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Most of the epidemiological evidence points to carote-noids being a very important class of phytochemicals. While some of the effects may be attributable to a diet high in fruits and vegetables, and an overall healthy lifestyle, the presence of specific carotenoids localized in different areas of the human body lend evidence to their overall importance in the human diet. As methods are developed to assess carotenoid levels noninvasively in humans, large-scale studies that determine carot-enoid levels in blood, skin, and the eye may lead to a better understanding of their importance in human health and disease prevention. Additional epidemiolo-gic studies to further strengthen the associations that have been observed in populations are needed.

It must be kept in mind that study design and statistical analyses vary across published work and no one study can give conclusive evidence. An integrated mul-tidisciplinary approach to study the functions and actions of carotenoids in the body is necessary to understand fully the role of carotenoids in health and disease prevention. This includes comparisons of carotenoids in whole fruits and vegetables and their effect on human health and well being. High fruit and vegetable intake is associated with a decreased risk of cancer, cardiovascular disease, diabetes, AMD, and osteoporosis. Removing any one class of phytochemicals from the intricate matrix of the whole plant may not give the same beneficial outcome in terms of human health. Considering that the average intake of fruits and vegetables is still less than that recommended by health professionals, programs that promote the consumption of more fruit and vegetables may be more effective at preventing disease in the long-term than using individual pharmacological carotenoid supplements.

A question that remains is whether or not carote-noids can be considered nutrients. A variety of phy-tochemicals contained in fruits and vegetables including carotenoids are assumed to be needed for optimal health and reduction of chronic disease risk, but have not been classified as nutrients. Indeed, in 2000, the Institute of Medicine was unable to recommend a daily reference intake for any carote-noid. Several factors have been defined that categorize substances as nutrients: substances that must be obtained from the diet because the body cannot synthesize the active form, and are used in the body for growth, maintenance, and tissue repair. In addition, to being classified as a nutrient, further studies must be done to determine the essentiality of the substance and its specific function in the body. Other criteria for defining a nutrient include concentration in specific tissues, consumption, and/ or supplementation resulting in tissue concentration increases and improved tissue function. Lastly, a daily established dosage needs to be defined and a biomarker identified to assess status.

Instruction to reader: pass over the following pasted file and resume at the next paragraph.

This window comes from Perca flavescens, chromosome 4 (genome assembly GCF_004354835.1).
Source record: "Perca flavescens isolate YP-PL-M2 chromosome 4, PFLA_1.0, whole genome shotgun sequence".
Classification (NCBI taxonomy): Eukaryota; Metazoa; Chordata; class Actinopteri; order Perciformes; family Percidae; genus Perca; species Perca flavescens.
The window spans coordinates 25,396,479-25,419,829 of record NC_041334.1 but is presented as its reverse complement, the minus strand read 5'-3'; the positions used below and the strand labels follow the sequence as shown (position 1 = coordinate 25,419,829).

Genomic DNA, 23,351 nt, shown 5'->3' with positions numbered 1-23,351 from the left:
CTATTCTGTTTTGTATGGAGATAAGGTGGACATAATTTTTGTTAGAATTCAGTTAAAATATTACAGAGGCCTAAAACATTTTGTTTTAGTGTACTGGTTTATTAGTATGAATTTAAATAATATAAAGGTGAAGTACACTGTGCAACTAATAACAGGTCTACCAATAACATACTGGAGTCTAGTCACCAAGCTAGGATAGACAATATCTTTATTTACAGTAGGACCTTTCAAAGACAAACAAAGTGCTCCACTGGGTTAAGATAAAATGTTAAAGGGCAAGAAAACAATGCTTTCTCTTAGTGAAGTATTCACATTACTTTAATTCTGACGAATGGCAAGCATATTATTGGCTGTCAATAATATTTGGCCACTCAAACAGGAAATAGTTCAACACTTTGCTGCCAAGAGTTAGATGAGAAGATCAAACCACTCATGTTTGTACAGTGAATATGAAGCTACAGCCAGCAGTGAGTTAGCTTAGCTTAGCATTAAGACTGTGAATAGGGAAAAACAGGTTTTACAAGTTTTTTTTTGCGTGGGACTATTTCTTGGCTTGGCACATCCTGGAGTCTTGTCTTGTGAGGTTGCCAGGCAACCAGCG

A large body of observational studies suggests that high blood concentrations of carotenoids obtained from food are associated with chronic disease risk reduction. However, there is little other evidence of their specific role in the body. Lutein and zeaxanthin are the only carotenoids found in a specific tissue (the macular region of the retina) that seem to have a specific function. Providing lutein in the diet increases macular pigment in humans. Animal studies show that a diet low in lutein can deplete macular pigment, but the influence on the health of the eye is not yet well understood. To further our understanding, large randomized prospective intervention trials need to be conducted to explore the essentiality of lutein supplementation for reducing ocular disease risk in humans. Thus, to date, no one specific carotenoid has been classified as an essential nutrient.

See also: Antioxidants: Diet and Antioxidant Defense; Observational Studies; Intervention Studies. Bioavailability. Cancer: Epidemiology and Associations Between Diet and Cancer; Epidemiology of Lung Cancer; Effects on Nutritional Status. Carotenoids: Chemistry, Sources and Physiology. Coronary Heart Disease: Prevention. Fruits and Vegetables. Lycopenes and Related Compounds. Older People: Nutrition-Related Problems. Phytochemicals: Epidemiological Factors. Supplementation: Dietary Supplements.

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